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Last Updated: Saturday, 19 March, 2005, 03:25 GMT
Missile case 'could be scrapped'
Hemant Lakhani arriving at court
Hemant Lakhani was detained in August 2003
The trial of a Briton accused of trying to sell missiles to terrorists in the US may have to be abandoned due to his ill health, the man's lawyer has said.

Hemant Lakhani, 69, from Hendon, north London, has had three operations since his New Jersey trial began in January.

Mr Lakhani, who denies the charges, is back in hospital and his lawyer said he was not hopeful of a full recovery by the next hearing date of 18 April.

A mistrial could be declared on that date and a new trial ordered.

Medical complications

Mr Lakhani's lawyer, Henry Klingeman, said his client had returned to hospital on Thursday night.

"I would like to be optimistic, but he has had a whole host of problems and given the circumstances it's impossible to tell if he will be right by then," he said.

"He has had a general breakdown of bodily functions."

I feel it is impossible to continue at this time
Hemant Lakhani

Mr Lakhani made a personal appeal to a district court judge on Wednesday asking for a break in the trial of three to four weeks.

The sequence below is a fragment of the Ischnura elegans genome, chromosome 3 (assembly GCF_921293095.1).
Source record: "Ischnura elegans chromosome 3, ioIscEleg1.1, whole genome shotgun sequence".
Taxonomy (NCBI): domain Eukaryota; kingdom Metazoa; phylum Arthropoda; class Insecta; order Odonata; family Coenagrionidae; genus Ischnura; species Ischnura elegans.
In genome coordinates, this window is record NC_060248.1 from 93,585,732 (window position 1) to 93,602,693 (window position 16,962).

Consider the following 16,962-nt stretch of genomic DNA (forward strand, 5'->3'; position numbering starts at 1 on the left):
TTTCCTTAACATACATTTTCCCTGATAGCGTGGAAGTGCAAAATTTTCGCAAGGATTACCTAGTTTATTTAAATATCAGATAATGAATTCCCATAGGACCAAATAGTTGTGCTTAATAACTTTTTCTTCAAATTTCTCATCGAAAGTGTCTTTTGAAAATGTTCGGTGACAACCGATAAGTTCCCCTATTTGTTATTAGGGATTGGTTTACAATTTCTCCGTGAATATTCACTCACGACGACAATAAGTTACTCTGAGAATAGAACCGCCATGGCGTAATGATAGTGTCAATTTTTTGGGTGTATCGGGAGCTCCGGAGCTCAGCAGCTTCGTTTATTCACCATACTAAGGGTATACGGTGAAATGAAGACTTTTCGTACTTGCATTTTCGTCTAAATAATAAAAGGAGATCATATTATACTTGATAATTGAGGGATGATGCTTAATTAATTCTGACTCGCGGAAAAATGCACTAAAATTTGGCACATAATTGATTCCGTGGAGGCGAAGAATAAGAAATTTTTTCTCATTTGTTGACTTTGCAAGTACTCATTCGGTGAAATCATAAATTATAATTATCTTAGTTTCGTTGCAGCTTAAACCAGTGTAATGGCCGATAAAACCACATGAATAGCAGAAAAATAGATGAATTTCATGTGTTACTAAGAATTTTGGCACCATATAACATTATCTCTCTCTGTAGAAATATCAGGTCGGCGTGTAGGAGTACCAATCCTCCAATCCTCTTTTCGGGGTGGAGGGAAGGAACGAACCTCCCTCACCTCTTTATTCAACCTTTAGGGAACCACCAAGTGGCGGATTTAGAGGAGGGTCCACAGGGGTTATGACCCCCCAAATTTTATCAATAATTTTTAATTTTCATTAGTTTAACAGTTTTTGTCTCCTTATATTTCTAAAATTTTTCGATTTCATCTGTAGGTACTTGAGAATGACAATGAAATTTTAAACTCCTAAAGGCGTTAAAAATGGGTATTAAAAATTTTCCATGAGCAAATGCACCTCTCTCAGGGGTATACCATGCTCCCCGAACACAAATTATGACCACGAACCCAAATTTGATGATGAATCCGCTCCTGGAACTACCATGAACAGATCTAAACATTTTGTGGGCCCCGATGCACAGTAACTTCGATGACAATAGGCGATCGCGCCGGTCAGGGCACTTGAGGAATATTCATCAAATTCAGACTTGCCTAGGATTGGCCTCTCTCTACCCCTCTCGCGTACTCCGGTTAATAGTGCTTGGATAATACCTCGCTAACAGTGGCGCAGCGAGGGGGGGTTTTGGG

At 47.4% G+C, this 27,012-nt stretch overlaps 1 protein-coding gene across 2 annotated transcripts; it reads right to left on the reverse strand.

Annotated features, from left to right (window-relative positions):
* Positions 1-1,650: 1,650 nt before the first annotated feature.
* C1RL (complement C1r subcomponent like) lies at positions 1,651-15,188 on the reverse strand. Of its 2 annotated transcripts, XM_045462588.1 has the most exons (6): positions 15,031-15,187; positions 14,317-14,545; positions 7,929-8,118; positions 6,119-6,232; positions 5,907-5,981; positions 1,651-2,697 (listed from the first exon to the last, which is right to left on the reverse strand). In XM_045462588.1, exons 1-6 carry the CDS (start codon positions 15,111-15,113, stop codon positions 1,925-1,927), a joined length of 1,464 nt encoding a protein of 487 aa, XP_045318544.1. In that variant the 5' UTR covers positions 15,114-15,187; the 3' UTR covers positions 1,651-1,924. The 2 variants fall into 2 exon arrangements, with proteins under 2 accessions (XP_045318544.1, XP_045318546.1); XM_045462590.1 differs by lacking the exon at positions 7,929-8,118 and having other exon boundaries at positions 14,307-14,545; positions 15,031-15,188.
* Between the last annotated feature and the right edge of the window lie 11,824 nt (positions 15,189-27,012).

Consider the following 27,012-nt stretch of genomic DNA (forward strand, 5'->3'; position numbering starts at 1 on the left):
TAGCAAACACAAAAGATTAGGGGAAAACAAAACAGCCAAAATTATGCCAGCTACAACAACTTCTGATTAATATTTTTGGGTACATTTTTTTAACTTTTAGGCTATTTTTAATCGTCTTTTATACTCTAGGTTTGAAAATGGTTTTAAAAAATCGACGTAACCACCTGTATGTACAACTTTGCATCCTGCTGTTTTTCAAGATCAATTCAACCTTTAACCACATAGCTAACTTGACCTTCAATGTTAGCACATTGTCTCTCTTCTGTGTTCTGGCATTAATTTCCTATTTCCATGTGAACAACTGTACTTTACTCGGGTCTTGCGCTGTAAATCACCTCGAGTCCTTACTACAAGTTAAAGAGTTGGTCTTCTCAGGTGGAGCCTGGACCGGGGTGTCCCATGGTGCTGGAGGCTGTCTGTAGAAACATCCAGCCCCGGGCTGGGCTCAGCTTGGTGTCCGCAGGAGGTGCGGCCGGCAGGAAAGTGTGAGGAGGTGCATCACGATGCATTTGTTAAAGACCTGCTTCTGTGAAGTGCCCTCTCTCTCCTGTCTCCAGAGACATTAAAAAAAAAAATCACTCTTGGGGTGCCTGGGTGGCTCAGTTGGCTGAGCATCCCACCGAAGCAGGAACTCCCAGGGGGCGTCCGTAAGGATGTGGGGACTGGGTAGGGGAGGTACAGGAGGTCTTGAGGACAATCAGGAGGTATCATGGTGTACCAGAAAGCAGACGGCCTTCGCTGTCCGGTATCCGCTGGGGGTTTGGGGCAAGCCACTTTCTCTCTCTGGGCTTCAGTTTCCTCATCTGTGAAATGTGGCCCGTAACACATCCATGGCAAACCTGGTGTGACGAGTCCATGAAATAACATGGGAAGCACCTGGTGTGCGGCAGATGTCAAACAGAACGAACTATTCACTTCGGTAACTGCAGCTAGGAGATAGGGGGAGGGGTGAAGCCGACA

"I've had three surgeries in the past four weeks," he said.

"I feel it is impossible to continue at this time."

The trial, which had already been suspended since 1 March due to complications Mr Lakhani had from an emergency double-hernia operation in February, was put back a further month.

It had also been delayed for three weeks in mid-January after he had heart surgery.

Charges denied

Mr Lakhani denies one count of attempting to provide material support to terrorists and one count of unlawful brokering of foreign defence articles.

He also faces two counts of money laundering, and one count of attempting to import merchandise into the US by means of false statements.

Mr Lakhani was one of three people arrested following an operation by the FBI, UK and Russian intelligence services.

He has been held in jail since his arrest in August 2003, following a two-year surveillance operation.

He could be sentenced to up to 25 years in prison if convicted.

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